Cleveland Clinic practices and teaches empathy.

Cleveland Clinic is transforming the patient experience. Our Office of Patient Experience works to improve everything from the patient gown to quiet at night to healing services for the spirit and emotions. Patient satisfaction scores are up — but we’re working to make them even better. That’s the Cleveland Clinic way.

Cleveland Clinic’s doctors and other caregivers are offered special training to strengthen their listening and communications skills.

“I turned sixty and needed to make a change.”

The Cleveland Clinic Way


Cleveland Clinic promotes “well care,” not “sick care.”

Caring for the sick is good. Preventing sickness is even better. Cleveland Clinic has developed protocols to keep patients with chronic disease out of the hospital. Our Wellness Institute has programs for patients, caregivers and the community. Lower costs by promoting wellness. That’s the Cleveland Clinic way.

Cleveland Clinic’s Wellness Institute offers lifestyle programs to lose weight, improve health and boost outlook on life.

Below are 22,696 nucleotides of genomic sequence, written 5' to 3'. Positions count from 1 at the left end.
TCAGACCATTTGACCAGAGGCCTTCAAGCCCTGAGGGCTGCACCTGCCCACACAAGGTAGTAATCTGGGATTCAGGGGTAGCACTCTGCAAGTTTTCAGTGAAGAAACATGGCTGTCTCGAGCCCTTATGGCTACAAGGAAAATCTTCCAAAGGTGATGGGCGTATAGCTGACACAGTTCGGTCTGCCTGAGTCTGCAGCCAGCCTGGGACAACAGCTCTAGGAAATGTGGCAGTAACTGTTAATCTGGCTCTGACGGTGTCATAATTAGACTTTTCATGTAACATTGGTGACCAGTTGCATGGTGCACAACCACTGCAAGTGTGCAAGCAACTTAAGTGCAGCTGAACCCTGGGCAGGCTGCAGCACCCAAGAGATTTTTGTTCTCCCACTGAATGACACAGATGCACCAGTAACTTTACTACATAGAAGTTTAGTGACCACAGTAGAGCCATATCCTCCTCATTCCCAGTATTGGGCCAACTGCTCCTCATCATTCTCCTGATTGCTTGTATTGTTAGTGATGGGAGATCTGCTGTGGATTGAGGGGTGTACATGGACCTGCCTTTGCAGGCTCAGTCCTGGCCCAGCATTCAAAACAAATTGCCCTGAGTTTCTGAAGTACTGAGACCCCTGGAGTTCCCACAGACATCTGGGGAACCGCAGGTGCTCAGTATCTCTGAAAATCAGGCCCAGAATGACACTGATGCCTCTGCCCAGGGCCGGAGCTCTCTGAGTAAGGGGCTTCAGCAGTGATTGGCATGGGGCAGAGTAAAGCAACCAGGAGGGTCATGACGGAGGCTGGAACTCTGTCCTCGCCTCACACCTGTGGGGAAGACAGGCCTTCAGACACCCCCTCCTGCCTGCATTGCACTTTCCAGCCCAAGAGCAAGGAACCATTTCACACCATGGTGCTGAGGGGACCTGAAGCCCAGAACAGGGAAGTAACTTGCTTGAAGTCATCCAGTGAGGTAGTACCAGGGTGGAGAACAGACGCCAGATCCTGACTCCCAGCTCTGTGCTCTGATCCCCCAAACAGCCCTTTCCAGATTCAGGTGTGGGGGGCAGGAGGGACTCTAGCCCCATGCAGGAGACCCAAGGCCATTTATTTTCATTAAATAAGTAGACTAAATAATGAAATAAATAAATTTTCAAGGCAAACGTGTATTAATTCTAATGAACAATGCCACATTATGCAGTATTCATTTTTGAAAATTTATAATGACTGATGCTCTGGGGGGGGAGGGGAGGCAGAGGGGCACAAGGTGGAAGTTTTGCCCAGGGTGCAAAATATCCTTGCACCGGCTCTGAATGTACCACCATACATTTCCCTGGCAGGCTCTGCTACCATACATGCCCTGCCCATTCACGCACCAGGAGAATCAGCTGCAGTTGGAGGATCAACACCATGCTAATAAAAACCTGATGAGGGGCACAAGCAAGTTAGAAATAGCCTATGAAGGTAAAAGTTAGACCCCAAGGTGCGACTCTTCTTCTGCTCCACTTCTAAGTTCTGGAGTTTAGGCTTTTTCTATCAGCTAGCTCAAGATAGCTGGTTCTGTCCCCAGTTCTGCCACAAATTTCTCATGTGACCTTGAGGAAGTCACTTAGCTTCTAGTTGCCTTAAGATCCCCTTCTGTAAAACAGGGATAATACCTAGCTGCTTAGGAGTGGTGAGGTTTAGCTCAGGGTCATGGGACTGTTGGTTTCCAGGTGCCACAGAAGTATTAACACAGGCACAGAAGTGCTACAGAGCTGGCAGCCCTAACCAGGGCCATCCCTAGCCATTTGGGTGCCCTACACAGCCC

“I got her an appointment today.”

The Cleveland Clinic Way

An Integrated System

Cleveland Clinic is an integrated healthcare delivery system with local, national and international reach.

Cleveland Clinic encompasses locations in Ohio, Florida, Nevada, Canada and Abu Dhabi. Linked by health information technology, shared protocols and critical care transport, we offer the right care, at the right place, at the right time. That’s the Cleveland Clinic way.

As an integrated system, Cleveland Clinic is able to offer same-day appointments — more than a million were booked in 2013 alone.

“Will I get sick like mommy?”

The Cleveland Clinic Way

Personalized Healthcare

Cleveland Clinic incorporates family history, genetic profile and personal preference into your care.

Cleveland Clinic is tailoring healthcare to individuals and families. Our Genomic Medicine Institute offers genetic assessment and counseling. Our doctors work to align medications with individual genetic profiles. We are making patients active partners in their own care. That’s the Cleveland Clinic way.

Children at risk of inheriting familial disease syndromes can reduce their risk through genetic counseling at Cleveland Clinic’s Genomic Medicine Institute.

Clinical & Research Achievements